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Keeping an index card box of home cure “recipes”

Everybody’s body should come with an instruction manual. Unfortunately, they don’t, and it’s up to us to figure out our little quirks. Like, that one brand of pain reliever works better than another for us, even though according to the package they’re both the same dose of the same medicine. Or just which combination of herbs you discovered helps your sinus congestion if you boil them and breathe in the steam.

Recipe box on table

Write ’em down

I’ve finally started writing down the little home “cures” I find for my ailments. You can store them online somewhere, or you can just set up an index card file and put them in there. I alphabetize mine by either the problem (“Colds/Flu”) or the part of the body it relates to (“Sinuses, congested” or “Sinuses, swollen” – yes, sometimes my sinus linings just swell, it’s weird). Then I write down notes on what has relieved the problem in the past.

I’ve got my cold-fighting broth under both “Colds/Flu” and “Sinus, congested.” For “Sinuses, swollen” I’ve got “ibuprofen” and “sniff saline” as recommendations.

Another example: let’s say you get occasional adult pimples, and some of them respond well to one treatment and others respond well to another, and it took you years to figure out the difference. If you go six months without having another pimple, are you going to be able to remember what worked last time? Jot it down and stick it in your box, and you don’t have to.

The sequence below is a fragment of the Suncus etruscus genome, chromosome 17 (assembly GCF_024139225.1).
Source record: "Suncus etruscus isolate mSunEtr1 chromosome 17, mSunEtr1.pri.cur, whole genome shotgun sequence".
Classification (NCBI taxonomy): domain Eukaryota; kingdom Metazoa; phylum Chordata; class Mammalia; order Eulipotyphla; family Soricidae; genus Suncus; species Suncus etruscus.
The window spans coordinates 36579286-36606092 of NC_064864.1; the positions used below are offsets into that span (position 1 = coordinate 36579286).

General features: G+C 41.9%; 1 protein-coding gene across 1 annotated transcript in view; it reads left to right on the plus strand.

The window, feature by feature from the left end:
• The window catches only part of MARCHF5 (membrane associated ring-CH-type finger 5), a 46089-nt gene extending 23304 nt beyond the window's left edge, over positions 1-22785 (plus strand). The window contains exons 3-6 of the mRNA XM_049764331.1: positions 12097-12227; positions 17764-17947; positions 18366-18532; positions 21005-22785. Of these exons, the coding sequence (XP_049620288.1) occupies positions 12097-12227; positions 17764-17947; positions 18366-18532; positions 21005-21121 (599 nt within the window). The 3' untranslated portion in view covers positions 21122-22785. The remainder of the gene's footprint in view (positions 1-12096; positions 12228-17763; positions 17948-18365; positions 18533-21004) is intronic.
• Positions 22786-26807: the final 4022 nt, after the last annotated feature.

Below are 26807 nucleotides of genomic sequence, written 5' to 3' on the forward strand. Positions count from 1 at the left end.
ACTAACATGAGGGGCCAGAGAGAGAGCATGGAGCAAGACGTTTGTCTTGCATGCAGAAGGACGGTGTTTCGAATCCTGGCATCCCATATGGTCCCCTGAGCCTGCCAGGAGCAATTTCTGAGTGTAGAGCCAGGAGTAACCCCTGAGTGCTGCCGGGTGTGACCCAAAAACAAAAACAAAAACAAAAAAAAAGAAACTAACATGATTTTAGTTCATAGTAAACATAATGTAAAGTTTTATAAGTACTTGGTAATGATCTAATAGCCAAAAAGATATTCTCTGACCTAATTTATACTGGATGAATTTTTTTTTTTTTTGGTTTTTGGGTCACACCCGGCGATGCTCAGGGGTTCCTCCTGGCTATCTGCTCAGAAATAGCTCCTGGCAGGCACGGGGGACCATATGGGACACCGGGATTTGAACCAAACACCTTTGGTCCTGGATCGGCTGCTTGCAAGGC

One of my cards is “Exhaustion” and another is “Tired.” On both of them I have the same word: “anemia.” Every few months I’ll get terrifically tired and think I’m not getting enough sleep, and then I’ll get lots of sleep and not feel any better and wonder what on earth is wrong with me. Once I set up the card file with “anemia” under the terms that come to mind whenever this happens, I’m reminded what the problem is and know I just need extra iron supplements or beef for a few days.

At the front of the box, I’ve also got a list of things I should never do or be very careful about doing: for example,  medications that give you miserable side effects, or the fact that you seem to be able to tolerate a couple of glasses of vodka, but for some reason whiskey gives you headaches.

When you’re feeling terrible, that’s no time to rack your brain trying to remember what made you feel better the last time. This system is simple to use, and the more notes you make, the better it works.